Gordon gets needed boost, still seeks more
April 08, 2013, Kenny Bruce, NASCAR.com
Video: Gordon on Press Pass
They weren’t slapping high-fives and spraying champagne in Victory Lane, but Jeff Gordon and his Hendrick Motorsports crewmen were pleased with the team’s third-place finish in Sunday’s STP Gas Booster 500 at Martinsville Speedway.
Gordon and crew chief Alan Gustafson both wore looks of relief after the four-time champion scored the group’s first top-five finish of the NASCAR Sprint Cup Series season.
“We needed the points. We needed a good, solid run,” said Gordon, who improved six positions in the standings and now sits 12th as the series heads to Texas Motor Speedway for the season’s first Saturday-night affair.
Gustafson echoed his driver’s comments, but admitted that even a top-five finish can be discouraging when a potential win fails to materialize.
“You always want to win, and you get disappointed whey you don’t,” Gustafson said. “Especially when you have a car that can win. But at the end of the day you’ve got to walk before you can run. We’ve got to get rolling and competing (more consistently).
“You’ve got to do this week in and week out if you’re going to win races. We’ve got to get to where we are running in the top five every week and then they’ll come.”
Gordon, a seven-time winner at Martinsville, ran in the top five for nearly the entire first half of the 500-lap race. It was a pit miscue, however, that put the team in a hole and forced Gordon to try and race his way back through the field during the second half.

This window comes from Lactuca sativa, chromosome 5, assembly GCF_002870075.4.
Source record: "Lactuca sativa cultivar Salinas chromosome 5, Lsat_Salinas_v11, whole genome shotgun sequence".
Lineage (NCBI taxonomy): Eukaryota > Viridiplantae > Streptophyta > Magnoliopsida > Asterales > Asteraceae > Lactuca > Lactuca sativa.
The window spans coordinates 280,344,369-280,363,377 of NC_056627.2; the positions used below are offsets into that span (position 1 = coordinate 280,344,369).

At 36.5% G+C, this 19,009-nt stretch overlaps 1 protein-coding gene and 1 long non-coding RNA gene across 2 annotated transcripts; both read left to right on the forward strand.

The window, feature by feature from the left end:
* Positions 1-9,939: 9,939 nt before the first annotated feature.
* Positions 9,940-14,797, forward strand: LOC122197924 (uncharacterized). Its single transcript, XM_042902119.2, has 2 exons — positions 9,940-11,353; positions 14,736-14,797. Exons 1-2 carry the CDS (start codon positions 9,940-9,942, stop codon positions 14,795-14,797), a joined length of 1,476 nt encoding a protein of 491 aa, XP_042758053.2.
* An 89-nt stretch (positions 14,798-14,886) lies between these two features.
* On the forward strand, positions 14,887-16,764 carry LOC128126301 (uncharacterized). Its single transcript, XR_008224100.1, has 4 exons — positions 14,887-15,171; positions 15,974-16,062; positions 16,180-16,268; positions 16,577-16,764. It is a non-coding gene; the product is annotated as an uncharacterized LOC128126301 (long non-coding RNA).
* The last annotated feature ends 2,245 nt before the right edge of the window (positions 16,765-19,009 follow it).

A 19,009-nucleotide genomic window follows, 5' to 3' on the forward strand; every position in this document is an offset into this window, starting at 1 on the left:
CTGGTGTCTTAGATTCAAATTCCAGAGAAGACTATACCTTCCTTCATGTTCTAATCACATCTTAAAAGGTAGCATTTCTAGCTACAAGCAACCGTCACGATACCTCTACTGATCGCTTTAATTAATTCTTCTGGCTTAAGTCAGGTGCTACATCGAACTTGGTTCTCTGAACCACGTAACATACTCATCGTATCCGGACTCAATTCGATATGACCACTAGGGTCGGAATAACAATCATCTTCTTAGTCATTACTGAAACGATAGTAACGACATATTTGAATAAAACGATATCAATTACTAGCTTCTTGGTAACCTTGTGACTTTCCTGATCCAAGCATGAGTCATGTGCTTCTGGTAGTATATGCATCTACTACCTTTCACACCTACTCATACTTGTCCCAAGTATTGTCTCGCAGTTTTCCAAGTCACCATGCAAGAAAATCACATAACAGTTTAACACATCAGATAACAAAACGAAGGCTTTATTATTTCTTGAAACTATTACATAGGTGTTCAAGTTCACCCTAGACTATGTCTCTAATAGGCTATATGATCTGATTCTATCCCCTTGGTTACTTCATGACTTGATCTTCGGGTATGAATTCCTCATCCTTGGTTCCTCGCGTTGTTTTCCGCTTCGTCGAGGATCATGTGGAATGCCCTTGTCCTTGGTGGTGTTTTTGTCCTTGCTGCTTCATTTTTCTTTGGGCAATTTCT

The lengthy stop proved costly -- Gordon was 14th and stuck in the outside line on the ensuing restart. It got worse before it got better, as traffic and short green-flag runs kept him bottled up back in the field. He was 19th before he finally began to make his way through the field, thanks to a nearly 100-lap stretch of green-flag racing.
“I made a bonehead move … and cost us a bunch of positions,” he admitted. “I was just sitting back there not passing anybody, not going anywhere thinking, ‘Uh‑oh, I've really screwed us up.’
“We made a couple of adjustments and freed the car up and the long run came and our car was unbelievable.”
Clearly one of the fastest, if not the fastest at that point. But when the caution flag slowed the action three more times inside the final 50 laps, both Gordon and Gustafson knew their chances at a win were waning.
“It’s typical of Martinsville, or any track that wears tires,” Gustafson said. “If you can go early (in a run), that means your car is free enough to turn, but you’re not going to be able to go late. Which way is the coin going to fall?”
Gordon had moved to third with less than 75 laps remaining, took second on Lap 445 but lost the spot to Clint Bowyer before the yellow flag appeared a final time after Kurt Busch’s Chevrolet slammed the wall and erupted in flames.
With only eight laps remaining, Gordon’s Hendrick Motorsports teammate Jimmie Johnson pulled away from Bowyer for his eighth career win at Martinsville, leaving Gordon to finish third.
“You know, we can't afford to do those things,” Gordon said of his pit miscue. “I can't be making those mistakes, and we can't have those mistakes made, and that's just how crucial it is in the sport today as competitive as everybody is and how close the cars are.
“You know, we kind of got fortunate.”
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